London’s Heathrow Airport has saved more than 130 million liters of water annually using General Electric’s water treatment technologies, GE says, adding that its technologies also saved the UK’s largest airport $310,000 in a year.
Thirty-nine cooling towers across four terminals at the airport were treated with GE’s corrosion inhibitor, cooling and chemical treatment technologies. After 12 months, the airport saved the equivalent of 5 percent of total site water usage.
In recognition of its water usage reductions, GE awarded Heathrow Airport with an Ecomaginaton award, given to top industrial customers to recognize their environmental and economic performance.
In addition to helping Heathrow save money and water, GE’s Ecomagination line of products and services drives profits for GE, representing about 30 percent of the company’s total sales in 2014. Ecomagination products have generated more than $200 billion in revenues since GE started the program 10 years ago.
At Heathrow, the airport’s cooling towers were monitored in real time, and the data was analyzed with GE’s InSight knowledge management system and TrueSense for Cooling remote monitoring and diagnostics platforms. The Industrial Internet technologies enable the precise dosing of chemicals in the right quantity. They also allowed the airport to continuously monitor the system, thus ensuring system performance, cost optimization and improved efficiency.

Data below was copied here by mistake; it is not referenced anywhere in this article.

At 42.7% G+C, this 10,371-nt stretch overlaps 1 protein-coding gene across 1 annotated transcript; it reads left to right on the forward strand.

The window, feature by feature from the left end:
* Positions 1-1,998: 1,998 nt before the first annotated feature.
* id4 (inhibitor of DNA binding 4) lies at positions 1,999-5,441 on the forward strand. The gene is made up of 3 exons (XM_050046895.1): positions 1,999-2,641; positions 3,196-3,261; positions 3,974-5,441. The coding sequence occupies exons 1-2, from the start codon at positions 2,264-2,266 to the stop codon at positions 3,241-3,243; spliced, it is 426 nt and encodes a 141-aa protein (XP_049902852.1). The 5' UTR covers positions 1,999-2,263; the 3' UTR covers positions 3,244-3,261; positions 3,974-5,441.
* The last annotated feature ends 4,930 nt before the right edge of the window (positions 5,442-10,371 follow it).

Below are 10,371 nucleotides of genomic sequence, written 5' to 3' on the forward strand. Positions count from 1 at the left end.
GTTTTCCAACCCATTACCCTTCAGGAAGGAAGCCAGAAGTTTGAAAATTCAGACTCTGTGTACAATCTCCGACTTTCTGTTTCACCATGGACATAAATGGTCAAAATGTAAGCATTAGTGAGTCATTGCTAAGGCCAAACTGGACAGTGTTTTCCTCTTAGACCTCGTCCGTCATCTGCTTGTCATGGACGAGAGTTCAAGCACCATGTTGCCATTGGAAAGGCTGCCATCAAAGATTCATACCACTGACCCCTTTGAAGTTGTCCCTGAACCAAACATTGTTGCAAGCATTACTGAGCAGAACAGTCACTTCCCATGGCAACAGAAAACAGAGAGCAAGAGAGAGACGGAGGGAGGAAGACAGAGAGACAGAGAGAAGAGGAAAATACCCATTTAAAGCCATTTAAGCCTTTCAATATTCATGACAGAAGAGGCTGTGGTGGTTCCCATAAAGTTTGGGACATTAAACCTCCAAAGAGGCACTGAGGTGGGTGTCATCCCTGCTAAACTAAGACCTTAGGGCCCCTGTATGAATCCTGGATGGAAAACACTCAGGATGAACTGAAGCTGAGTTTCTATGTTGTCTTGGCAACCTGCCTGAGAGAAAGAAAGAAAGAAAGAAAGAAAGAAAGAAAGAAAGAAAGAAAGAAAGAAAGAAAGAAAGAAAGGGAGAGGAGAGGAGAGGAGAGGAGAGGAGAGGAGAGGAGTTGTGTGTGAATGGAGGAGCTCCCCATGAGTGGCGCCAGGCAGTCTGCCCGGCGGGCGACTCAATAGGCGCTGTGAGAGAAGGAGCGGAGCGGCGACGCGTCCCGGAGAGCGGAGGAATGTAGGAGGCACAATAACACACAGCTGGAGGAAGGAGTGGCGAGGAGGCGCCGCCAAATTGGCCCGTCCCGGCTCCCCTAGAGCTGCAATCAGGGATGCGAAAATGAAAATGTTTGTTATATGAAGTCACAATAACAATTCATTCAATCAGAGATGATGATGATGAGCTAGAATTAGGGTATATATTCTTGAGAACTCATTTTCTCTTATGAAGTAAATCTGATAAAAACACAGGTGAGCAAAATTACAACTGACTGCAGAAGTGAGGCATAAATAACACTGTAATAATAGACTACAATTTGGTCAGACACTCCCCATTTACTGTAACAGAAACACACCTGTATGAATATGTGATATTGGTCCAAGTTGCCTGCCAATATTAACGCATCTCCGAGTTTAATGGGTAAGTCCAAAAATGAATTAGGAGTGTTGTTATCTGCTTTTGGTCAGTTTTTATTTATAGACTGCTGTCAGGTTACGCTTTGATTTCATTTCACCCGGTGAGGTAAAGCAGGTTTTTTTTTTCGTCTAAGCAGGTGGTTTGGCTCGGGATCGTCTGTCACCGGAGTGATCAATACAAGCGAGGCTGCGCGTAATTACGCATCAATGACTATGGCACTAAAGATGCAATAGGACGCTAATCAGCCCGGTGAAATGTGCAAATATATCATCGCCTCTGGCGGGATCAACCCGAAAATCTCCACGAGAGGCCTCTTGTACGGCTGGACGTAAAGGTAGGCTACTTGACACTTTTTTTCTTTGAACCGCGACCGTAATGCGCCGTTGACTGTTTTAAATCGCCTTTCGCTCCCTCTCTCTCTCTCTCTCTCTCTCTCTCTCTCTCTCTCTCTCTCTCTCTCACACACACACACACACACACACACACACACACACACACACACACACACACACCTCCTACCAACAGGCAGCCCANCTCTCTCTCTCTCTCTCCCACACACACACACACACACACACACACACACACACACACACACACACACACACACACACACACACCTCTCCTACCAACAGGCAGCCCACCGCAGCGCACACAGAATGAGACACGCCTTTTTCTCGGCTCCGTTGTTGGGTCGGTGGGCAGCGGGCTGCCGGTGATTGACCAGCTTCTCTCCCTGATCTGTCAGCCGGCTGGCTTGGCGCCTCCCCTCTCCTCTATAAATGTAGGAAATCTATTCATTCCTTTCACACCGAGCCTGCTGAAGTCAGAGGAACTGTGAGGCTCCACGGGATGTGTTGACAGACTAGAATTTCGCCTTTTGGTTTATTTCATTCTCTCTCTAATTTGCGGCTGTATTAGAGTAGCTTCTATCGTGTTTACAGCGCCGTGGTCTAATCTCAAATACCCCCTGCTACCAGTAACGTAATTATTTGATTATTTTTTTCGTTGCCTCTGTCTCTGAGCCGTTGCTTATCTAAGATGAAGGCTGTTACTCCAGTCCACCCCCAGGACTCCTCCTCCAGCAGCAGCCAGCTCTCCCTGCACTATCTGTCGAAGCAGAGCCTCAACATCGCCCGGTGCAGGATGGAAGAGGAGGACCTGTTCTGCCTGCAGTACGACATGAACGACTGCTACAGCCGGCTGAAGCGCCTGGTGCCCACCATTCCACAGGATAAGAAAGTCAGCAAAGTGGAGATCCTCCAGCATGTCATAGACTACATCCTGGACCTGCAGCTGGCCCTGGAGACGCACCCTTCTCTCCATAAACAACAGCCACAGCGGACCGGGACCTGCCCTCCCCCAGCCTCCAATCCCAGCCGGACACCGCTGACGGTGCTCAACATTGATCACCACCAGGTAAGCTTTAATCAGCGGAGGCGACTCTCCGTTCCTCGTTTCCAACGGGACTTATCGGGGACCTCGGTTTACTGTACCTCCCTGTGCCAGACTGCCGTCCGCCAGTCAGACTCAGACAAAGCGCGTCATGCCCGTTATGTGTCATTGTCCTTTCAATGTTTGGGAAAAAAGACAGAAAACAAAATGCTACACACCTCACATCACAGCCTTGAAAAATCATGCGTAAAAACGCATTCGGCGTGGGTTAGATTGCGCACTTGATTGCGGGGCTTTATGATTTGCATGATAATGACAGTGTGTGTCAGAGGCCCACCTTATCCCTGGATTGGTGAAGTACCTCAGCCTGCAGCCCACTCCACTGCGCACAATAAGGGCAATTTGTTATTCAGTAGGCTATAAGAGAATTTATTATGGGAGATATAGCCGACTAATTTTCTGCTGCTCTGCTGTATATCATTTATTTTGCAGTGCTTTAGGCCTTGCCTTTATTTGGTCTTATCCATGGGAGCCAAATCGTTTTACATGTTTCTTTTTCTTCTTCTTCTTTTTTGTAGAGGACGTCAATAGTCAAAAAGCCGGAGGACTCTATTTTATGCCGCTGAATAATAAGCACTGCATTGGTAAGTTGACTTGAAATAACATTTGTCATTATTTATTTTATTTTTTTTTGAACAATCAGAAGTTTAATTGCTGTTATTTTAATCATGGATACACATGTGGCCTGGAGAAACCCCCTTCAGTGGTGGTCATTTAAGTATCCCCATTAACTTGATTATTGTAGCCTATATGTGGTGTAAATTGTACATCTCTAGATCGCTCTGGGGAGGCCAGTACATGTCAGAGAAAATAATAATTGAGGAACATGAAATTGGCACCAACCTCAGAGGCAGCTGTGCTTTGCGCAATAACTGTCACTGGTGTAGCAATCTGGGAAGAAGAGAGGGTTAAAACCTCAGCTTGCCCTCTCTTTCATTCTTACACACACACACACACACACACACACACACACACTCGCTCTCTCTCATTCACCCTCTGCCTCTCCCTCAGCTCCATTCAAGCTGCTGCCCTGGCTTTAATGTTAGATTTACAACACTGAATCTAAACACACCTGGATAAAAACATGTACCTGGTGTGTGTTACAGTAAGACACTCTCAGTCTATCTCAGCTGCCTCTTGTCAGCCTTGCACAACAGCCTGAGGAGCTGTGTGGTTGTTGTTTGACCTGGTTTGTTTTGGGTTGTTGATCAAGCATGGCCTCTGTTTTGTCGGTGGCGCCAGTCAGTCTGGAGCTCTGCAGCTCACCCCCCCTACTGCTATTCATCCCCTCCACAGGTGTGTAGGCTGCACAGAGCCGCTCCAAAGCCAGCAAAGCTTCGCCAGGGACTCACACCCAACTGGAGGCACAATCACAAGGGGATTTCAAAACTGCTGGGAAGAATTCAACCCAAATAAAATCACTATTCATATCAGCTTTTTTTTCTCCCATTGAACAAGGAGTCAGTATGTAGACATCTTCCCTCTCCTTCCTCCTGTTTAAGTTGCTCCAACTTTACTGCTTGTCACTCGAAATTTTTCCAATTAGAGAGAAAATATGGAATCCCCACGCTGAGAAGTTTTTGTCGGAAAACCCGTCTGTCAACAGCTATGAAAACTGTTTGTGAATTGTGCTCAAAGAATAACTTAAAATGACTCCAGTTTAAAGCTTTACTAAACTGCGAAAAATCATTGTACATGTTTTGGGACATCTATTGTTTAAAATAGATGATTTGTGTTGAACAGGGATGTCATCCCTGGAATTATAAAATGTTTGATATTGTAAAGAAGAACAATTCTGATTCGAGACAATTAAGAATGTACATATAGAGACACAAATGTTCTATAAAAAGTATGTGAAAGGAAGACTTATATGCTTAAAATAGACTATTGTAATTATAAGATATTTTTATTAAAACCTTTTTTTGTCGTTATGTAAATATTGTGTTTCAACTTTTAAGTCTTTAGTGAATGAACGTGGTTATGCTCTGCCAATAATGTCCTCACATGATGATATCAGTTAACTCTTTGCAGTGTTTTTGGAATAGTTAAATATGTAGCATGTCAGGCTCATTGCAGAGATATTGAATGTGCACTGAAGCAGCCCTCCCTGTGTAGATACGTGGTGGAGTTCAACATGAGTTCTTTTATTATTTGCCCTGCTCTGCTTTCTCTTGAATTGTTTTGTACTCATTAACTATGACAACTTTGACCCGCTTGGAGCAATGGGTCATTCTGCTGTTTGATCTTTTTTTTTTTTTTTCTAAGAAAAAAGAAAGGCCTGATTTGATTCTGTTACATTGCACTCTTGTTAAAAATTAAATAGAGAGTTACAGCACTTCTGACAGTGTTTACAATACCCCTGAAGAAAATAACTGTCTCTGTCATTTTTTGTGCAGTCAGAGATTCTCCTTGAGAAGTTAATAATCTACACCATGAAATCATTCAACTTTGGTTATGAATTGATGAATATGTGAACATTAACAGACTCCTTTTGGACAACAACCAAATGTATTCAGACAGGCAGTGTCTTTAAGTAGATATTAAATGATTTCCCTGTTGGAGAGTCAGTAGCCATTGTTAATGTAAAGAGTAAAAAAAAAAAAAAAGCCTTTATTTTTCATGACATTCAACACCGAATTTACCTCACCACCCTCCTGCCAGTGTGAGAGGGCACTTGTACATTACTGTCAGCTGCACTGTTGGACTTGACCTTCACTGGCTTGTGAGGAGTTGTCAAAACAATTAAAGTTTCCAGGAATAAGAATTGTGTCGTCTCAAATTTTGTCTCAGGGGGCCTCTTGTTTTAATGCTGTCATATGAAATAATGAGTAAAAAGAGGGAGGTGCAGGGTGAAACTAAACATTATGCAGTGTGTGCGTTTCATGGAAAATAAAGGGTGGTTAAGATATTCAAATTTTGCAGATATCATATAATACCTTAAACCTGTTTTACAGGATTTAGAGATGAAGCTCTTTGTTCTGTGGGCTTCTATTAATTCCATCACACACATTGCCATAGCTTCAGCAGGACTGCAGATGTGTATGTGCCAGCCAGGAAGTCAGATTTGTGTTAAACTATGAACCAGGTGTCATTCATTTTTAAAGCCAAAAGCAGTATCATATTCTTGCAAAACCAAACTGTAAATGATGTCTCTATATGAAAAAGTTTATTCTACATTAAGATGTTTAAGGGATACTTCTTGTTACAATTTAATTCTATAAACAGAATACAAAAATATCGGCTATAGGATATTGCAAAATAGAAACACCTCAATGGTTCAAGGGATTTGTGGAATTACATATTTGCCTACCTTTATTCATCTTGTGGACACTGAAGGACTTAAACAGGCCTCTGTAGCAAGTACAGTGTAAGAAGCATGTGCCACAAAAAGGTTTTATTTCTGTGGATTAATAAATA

Previously, the 39 cooling towers were treated with ozone, which restricted the cooling towers to only two cycles. After using GE’s water treatment chemicals and technologis, Heathrow Airport was able to reduce make-up water demand by increasing cooling tower cycles from two to five, which led to a increase in water efficiency and clean water.
In March — on World Water Day — in the US, GE participated in a White House summit to discuss water saving strategies and technologies, at which major businesses pledged to invest more than $1 billion over the next decade to conduct research and development into new water management technologies. This includes $500 million from GE, focusing on advanced water, wastewater and reuse technologies.